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Scars

A scar is a mark left on the skin after a wound or injury has healed.

Scars are a natural part of the healing process. Most will fade although they never completely disappear.

Types of scars

A scar can be a fine line or a pitted hole on the skin, or an abnormal overgrowth of tissue.

Normal fine-line scars

A minor wound like a cut will usually heal to leave a raised line, which will gradually fade and flatten over time.

This process can take up to 2 years. The scar will not disappear completely and you'll be left with a visible mark or line.

Fine-line scars are common following a wound or after surgery. They are not usually painful, but they may be itchy for a few months.

Keloid scars

A keloid scar is an overgrowth of tissue that happens when too much collagen is produced at the site of a wound.

The scar keeps growing, even after the wound has healed.

Keloid scars are raised above the skin and can be pink, red, the same colour or darker than surrounding skin. They're often itchy or painful, and can restrict movement if they're tight and near a joint.

Hypertrophic scars

Like keloid scars, hypertrophic scars are the result of excess collagen being produced at the site of a wound.

Unlike keloid scars, hypertrophic scars do not extend beyond the boundary of the original wound. They may continue to thicken for up to 6 months before gradually improving over a few years.

Pitted or sunken scars

Some scars caused by skin conditions, such as acne and chickenpox, can have a sunken or pitted appearance.

Pitted scars, also known as atrophic or "ice-pick" scars, can also develop as a result of an injury that causes a loss of underlying fat.

Scar contractures

Scar contractures are often caused by burns.

They happen when the skin "shrinks", leading to tightness and a restriction in movement.

Treating scars

Complete scar removal is not possible, but most scars will gradually fade over time.

A number of treatments are available that may improve a scar's appearance and help make it less visible.

If scarring is unsightly, uncomfortable or restrictive, treatment options may include:

  • topical silicone gel or silicone gel sheets
  • pressure dressings
  • steroids
  • skin camouflage (make-up)
  • surgery

A combination of treatments can often be used.

Read more about treating scars

Emotional effects of scarring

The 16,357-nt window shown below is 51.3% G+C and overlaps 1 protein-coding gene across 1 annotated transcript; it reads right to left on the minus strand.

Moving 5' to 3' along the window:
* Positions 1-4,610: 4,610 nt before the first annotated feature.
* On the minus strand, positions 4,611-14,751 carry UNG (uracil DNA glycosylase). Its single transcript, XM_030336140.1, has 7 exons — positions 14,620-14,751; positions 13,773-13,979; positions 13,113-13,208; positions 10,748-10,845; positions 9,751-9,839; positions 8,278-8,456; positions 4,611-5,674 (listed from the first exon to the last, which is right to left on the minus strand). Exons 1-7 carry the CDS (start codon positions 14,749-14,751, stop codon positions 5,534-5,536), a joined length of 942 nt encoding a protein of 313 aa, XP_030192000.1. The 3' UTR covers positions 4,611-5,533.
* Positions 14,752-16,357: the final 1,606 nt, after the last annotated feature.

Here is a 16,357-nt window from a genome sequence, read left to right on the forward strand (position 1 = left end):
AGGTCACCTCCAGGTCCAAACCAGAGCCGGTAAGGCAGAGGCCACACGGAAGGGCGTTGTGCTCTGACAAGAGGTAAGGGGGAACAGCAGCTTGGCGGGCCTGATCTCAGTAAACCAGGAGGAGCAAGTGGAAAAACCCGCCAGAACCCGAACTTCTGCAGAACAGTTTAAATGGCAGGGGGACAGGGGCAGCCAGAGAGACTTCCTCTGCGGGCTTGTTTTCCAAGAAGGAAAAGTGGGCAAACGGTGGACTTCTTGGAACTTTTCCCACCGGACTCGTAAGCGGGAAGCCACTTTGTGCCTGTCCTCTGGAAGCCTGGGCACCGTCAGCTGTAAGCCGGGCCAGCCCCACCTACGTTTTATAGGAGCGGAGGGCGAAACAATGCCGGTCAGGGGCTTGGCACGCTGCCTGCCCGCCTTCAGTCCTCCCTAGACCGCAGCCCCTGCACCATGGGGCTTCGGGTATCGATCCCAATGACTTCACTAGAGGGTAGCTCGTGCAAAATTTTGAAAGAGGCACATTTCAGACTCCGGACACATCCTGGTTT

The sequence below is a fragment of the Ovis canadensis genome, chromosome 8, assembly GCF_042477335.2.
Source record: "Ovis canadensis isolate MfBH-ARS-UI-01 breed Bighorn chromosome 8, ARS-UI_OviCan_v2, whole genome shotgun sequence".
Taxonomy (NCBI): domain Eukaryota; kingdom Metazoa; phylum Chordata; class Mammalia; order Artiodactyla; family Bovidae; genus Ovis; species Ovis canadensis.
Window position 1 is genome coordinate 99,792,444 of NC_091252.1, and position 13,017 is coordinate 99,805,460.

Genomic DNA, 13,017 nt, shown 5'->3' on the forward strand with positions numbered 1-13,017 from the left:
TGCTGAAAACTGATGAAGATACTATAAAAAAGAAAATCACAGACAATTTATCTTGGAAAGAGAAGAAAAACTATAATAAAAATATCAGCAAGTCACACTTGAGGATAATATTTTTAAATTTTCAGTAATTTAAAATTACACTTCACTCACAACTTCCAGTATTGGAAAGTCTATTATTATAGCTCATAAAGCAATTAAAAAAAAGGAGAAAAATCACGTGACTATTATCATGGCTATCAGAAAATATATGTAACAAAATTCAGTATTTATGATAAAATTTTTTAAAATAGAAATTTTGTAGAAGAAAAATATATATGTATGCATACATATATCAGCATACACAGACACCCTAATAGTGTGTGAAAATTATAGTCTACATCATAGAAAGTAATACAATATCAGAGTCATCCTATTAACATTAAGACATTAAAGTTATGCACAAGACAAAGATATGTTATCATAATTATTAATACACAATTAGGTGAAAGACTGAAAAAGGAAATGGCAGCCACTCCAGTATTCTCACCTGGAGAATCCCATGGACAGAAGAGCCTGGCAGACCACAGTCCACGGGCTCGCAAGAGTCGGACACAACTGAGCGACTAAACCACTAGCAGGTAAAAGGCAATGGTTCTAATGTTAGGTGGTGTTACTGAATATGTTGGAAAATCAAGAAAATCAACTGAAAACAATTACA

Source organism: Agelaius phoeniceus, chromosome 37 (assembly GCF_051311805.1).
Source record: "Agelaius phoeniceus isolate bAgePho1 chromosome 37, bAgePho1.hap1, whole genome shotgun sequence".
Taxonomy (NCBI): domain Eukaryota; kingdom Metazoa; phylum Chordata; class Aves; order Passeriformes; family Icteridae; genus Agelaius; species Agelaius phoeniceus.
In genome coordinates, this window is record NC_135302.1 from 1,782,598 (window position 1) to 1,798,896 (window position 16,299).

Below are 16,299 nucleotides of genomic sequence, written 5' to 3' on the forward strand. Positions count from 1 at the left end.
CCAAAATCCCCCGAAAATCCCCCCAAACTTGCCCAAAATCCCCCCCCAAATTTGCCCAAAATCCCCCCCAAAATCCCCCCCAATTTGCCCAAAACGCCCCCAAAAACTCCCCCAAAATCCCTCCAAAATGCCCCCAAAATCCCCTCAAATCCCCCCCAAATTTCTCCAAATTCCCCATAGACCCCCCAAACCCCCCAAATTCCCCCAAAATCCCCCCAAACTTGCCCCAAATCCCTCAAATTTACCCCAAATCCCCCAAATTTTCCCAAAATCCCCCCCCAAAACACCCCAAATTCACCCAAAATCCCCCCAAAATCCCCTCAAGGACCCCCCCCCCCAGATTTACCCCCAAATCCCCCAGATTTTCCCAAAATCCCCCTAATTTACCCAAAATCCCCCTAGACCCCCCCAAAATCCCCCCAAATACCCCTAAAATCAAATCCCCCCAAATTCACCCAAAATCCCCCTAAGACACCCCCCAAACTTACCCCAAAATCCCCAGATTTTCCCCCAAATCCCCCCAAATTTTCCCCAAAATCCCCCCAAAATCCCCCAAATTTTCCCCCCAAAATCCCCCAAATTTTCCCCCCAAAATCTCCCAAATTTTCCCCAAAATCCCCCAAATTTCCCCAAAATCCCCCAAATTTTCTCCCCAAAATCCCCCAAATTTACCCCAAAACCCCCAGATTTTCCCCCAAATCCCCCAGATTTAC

Scarring can affect you both physically and psychologically.

A scar, particularly if it's on your face, can be very distressing. The situation can be made worse if you feel you're being stared at.

If you avoid meeting people because of your appearance, it's easy to become socially isolated. This can lead to depression.

See a GP if you feel your scars are making you depressed, or if they're affecting your daily activities.

Read more about living with facial disfigurement and improving self-esteem.

Help and support 

A number of support groups and organisations provide help and advice for people living with scarring.

These include:

How scars normally form

Scarring is part of the body's natural healing process after tissue is damaged.

When the skin is wounded, the tissues break, which causes a protein called collagen to be released. Collagen builds up where the tissue is damaged, helping to heal and strengthen the wound.

New collagen continues forming for several months and the blood supply increases, causing the scar to become raised and lumpy.

In time, some collagen breaks down at the site of the wound and the blood supply reduces. The scar gradually becomes smoother and softer.

Although scars are permanent, they can fade over a period of up to 2 years. It's unlikely they'll fade any more after this time.

Stretch marks

Stretch marks are narrow streaks or lines that appear on the skin's surface when the deeper layer of skin (dermis) tears.

They're often caused by hormonal changes during pregnancy or puberty, or as a result of bodybuilding or hormone replacement therapy.